What is the value of forgiveness? What is greater our sin against God or someone’s sin against me? When is enough, enough? When do we claim our rights over grace? How should we demonstrate grace and forgiveness in light of the great forgiveness offered through Jesus Christ?
I need to begin by saying that forgiveness always comes at a personal cost. The one offering forgiveness will have to find something of greater value than that cost. In our culture we are told that we are number one, we are independent, and we are entitled (have rights). To offer true forgiveness this sense of entitlement is what is sacrificed, so what is of greater value? We most often will truly forgive when we see the value of restoring a relationship over personal pride and entitlement to hold on to the hurts and the wrong doings. Holding on to these things will put us in a prison of its own kind. We too should forgive as we have been forgiven. We forgive as an act of grace and mercy, we forgive to restore, we forgive because we too have received mercy and grace from others, and we forgive because the King has forgiven us.
The story actually begins before today’s scripture. In the previous verses there is talk about steps to take in dealing with one who has hurt or offended us. We are told that if you are the offended person the other may not know, so you go to them privately first. If that doesn’t work go with one or two other trusted leaders, if there is still no resolution we are to take the matter to the church. After following all these steps if there is not resolution then treat them as like unbeliever and try to restore them.
Often this has been used by folks to look at this and this is what I should do so the other person will know I am right. The issue is not who is right, but how does this bring about restoration of a relationship within the body? The question then becomes are you ready as the offended party to accept an apology and restore the relationship. If “sorry” is not good enough for you, then first we need to talk to God about ourselves and our hearts first, then we need to talk to God about the other person, and then take the opportunity to confront them. In this sense it is not about who was right and wrong, but what will we do to restore this relationship and it will require sacrifice to bring restoration.
Peter understands that he should forgive, but how many times should we forgive? What a brave question. Basically at what point am I allowed to not forgive them, or hold this over their heads? Jesus responds to Peter’s question with a story that demonstrates there is more going on than just human relationships but also the relationship with the king. This story is about a king who wanted to settle accounts with his servants. Jesus says the kingdom of heaven is like this and in doing so reminds Peter that forgiveness is not just about us, but is about the kingdom of heaven and how we deal with forgiveness and our relationship with one another is significant.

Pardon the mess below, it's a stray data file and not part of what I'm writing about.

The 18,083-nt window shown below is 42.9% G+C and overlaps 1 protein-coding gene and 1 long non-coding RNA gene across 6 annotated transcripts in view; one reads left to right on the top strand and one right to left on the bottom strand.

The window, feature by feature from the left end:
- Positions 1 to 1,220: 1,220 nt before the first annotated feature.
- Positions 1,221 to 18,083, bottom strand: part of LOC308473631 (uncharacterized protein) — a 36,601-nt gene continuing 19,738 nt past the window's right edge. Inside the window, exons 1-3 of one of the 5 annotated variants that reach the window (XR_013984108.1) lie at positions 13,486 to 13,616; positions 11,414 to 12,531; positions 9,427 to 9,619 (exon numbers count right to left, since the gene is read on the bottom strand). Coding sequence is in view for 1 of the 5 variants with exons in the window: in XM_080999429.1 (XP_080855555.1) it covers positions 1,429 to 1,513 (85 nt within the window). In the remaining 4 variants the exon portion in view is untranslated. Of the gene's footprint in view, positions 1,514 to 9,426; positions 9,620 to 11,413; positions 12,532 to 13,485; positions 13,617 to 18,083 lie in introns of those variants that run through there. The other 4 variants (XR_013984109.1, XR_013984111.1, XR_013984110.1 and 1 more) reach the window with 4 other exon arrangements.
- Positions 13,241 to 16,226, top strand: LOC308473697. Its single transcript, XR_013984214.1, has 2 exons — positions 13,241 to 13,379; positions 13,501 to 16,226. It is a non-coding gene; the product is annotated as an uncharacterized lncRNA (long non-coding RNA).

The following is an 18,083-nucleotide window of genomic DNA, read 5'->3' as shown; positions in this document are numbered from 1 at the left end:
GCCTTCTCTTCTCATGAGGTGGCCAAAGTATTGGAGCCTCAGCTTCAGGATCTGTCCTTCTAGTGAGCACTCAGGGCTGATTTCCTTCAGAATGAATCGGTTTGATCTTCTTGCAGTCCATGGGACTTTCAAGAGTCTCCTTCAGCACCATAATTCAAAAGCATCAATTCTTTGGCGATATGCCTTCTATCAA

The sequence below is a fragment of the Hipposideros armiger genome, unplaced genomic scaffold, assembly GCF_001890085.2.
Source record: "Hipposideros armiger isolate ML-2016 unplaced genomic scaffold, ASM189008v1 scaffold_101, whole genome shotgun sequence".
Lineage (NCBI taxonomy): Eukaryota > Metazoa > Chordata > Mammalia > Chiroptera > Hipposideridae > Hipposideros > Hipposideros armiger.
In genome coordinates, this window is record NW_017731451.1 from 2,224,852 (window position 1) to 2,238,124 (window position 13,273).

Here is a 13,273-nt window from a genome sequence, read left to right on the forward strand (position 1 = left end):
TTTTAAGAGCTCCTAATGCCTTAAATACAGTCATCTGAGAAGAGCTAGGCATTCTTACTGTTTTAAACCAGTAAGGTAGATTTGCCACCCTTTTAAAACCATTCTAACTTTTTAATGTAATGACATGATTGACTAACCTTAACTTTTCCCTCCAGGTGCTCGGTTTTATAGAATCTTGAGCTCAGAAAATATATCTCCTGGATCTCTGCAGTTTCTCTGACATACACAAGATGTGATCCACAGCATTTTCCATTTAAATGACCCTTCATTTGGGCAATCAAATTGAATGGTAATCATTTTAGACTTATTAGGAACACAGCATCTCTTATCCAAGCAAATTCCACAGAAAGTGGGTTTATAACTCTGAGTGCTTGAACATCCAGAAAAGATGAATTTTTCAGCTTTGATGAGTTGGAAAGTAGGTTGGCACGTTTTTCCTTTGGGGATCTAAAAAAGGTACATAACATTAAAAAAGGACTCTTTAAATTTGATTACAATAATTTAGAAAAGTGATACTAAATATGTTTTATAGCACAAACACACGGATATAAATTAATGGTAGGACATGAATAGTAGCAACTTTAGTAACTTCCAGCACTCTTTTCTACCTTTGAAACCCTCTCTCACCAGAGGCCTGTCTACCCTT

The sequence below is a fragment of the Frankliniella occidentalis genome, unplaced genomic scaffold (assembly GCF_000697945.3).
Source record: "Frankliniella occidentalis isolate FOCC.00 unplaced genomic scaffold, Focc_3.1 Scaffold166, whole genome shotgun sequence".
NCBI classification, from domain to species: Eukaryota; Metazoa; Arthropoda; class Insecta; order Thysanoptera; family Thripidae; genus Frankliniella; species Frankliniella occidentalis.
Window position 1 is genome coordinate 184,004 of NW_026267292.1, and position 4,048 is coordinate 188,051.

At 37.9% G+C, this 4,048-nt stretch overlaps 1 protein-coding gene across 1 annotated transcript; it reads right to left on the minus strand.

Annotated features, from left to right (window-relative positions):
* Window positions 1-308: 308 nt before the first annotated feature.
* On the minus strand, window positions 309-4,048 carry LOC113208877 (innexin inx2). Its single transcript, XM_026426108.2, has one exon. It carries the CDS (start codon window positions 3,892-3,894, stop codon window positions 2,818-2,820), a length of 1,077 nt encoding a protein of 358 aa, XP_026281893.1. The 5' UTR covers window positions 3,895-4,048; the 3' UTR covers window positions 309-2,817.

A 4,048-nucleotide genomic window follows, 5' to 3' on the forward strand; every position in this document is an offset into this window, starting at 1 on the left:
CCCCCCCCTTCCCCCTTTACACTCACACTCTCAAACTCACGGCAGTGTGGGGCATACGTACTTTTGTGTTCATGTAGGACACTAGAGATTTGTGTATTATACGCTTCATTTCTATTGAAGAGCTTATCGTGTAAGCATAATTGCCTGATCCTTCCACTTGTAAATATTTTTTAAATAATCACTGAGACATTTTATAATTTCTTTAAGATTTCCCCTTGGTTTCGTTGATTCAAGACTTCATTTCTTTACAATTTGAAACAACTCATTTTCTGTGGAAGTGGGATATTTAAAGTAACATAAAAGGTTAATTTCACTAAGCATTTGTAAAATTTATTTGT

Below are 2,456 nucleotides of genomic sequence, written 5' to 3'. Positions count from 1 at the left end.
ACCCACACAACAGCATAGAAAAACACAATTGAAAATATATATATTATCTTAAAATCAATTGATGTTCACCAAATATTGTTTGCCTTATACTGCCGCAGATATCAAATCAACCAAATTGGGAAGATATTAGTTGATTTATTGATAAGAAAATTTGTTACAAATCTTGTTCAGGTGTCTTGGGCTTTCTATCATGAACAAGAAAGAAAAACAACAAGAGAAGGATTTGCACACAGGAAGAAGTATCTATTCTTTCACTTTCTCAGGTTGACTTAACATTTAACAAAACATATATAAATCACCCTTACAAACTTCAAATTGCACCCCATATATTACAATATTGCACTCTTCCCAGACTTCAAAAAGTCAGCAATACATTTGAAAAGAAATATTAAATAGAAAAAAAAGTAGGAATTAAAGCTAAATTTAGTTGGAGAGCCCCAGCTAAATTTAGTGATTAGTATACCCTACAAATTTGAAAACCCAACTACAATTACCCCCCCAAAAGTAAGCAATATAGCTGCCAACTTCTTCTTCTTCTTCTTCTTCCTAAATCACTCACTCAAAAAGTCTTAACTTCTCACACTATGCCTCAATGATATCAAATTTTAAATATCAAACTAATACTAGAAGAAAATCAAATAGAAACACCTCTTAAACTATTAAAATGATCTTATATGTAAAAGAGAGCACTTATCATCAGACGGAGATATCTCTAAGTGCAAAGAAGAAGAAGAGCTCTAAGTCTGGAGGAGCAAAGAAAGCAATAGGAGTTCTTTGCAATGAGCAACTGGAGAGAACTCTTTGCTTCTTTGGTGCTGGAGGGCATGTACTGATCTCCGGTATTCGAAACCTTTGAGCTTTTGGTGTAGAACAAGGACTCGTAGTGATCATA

The Kingdom of Heaven is like a king who wanted to settle accounts with his servants. The king begins the settlement and a man who owed the king close to a million dollars in today’s money is brought before the king. What options do you think you would have if you were in debt like this?
The king decides how and when the debts are settled. Since the debt was too great and the man was unable to pay, the master ordered that the man, his wife, his children, and all that he had should be sold to pay the debt. What would you do? He did the only thing he could do. He fell on his knees and begged for mercy, for more time, he said that with more time I will pay it all back. How does one get in this type of debt, and who really believes he can pay it back? This is a clear indication that it could a million dollars or whatever it is, it is clearly impossible that he cannot repay the debt on his own.
We cannot repay the debt of our sin either. It would be like the average person trying to repay a debt of a million dollars. Sin puts us at such a distance that we cannot without the help of the King overcome it. We have been given a great gift of forgiveness through the blood of Jesus Christ. It is this forgiveness that brings the expectation that we should forgive others because of the great forgiveness we have been offered.
This servant went out and tried to hold someone else’s small debt although he had been given forgiveness of a great debt. When the king found out, he called him wicked and put him away. Which servant will you be? Will you be the one that recognizes the gift of forgiveness and offers it to others or will you be liked the wicked servant not offering forgiveness? Which one will you be?